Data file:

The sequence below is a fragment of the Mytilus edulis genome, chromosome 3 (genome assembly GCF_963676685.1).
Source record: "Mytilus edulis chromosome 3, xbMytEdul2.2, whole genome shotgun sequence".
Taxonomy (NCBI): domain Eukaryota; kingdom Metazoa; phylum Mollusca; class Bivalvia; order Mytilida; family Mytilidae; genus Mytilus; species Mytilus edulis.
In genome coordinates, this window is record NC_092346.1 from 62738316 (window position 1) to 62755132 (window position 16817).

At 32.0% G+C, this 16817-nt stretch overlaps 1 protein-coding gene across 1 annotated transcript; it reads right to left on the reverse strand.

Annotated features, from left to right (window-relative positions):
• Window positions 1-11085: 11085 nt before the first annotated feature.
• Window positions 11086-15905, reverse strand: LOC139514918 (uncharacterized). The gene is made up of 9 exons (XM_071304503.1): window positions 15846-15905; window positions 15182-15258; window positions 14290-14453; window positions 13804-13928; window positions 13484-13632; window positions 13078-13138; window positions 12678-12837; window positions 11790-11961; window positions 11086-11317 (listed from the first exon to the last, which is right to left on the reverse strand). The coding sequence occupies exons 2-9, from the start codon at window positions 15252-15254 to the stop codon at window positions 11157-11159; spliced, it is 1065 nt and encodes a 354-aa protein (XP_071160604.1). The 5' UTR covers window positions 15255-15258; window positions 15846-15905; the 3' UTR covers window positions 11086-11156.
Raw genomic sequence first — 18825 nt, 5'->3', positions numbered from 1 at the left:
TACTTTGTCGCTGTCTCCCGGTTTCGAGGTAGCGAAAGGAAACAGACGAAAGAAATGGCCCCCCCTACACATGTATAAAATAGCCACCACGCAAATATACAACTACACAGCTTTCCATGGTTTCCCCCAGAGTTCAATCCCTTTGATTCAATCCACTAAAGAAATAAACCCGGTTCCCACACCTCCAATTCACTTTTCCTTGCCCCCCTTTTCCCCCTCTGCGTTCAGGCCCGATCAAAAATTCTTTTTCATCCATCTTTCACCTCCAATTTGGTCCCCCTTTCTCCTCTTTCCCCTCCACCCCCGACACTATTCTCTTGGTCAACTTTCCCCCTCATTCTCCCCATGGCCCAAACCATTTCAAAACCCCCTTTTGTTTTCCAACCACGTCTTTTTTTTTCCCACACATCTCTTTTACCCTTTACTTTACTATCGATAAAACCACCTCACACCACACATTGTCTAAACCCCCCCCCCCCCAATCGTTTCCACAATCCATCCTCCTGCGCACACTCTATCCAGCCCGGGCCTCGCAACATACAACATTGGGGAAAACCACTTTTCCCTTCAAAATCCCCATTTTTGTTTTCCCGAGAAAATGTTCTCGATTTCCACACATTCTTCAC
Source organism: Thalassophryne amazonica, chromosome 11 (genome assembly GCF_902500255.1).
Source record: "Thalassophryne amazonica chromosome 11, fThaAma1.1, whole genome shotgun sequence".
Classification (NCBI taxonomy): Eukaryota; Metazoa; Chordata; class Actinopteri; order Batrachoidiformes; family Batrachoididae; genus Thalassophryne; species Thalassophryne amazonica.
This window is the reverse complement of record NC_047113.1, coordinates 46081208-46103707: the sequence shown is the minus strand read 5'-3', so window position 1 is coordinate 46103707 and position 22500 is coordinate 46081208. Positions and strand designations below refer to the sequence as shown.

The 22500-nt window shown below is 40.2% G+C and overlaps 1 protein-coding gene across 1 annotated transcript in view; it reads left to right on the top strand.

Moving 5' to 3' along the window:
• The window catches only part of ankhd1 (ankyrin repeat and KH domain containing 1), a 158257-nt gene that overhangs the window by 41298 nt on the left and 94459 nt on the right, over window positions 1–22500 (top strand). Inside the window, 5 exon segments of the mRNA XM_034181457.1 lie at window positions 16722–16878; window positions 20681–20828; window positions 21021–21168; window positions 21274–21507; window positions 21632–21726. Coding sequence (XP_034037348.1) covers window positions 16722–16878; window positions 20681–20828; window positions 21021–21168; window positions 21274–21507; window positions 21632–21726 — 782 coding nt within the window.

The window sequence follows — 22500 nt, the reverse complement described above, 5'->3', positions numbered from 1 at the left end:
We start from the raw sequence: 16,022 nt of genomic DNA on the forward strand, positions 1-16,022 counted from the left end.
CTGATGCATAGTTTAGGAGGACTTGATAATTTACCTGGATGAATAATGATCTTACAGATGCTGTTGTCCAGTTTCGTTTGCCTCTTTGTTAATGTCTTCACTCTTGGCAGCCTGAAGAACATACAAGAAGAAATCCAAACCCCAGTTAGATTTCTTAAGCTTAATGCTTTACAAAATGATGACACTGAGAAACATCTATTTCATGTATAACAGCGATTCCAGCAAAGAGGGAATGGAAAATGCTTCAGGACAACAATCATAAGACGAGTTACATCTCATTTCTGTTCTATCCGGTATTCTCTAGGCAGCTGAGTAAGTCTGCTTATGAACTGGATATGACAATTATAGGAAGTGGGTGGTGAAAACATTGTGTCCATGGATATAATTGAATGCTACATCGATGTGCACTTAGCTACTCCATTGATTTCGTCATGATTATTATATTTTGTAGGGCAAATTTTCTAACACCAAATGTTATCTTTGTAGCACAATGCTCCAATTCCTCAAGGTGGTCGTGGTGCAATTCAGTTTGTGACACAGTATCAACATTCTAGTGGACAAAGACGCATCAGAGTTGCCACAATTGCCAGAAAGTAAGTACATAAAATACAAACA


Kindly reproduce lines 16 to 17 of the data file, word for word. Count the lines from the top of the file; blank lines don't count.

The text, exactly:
Moving 5' to 3' along the window:
• The window catches only part of ankhd1 (ankyrin repeat and KH domain containing 1), a 158257-nt gene that overhangs the window by 41298 nt on the left and 94459 nt on the right, over window positions 1–22500 (top strand). Inside the window, 5 exon segments of the mRNA XM_034181457.1 lie at window positions 16722–16878; window positions 20681–20828; window positions 21021–21168; window positions 21274–21507; window positions 21632–21726. Coding sequence (XP_034037348.1) covers window positions 16722–16878; window positions 20681–20828; window positions 21021–21168; window positions 21274–21507; window positions 21632–21726 — 782 coding nt within the window.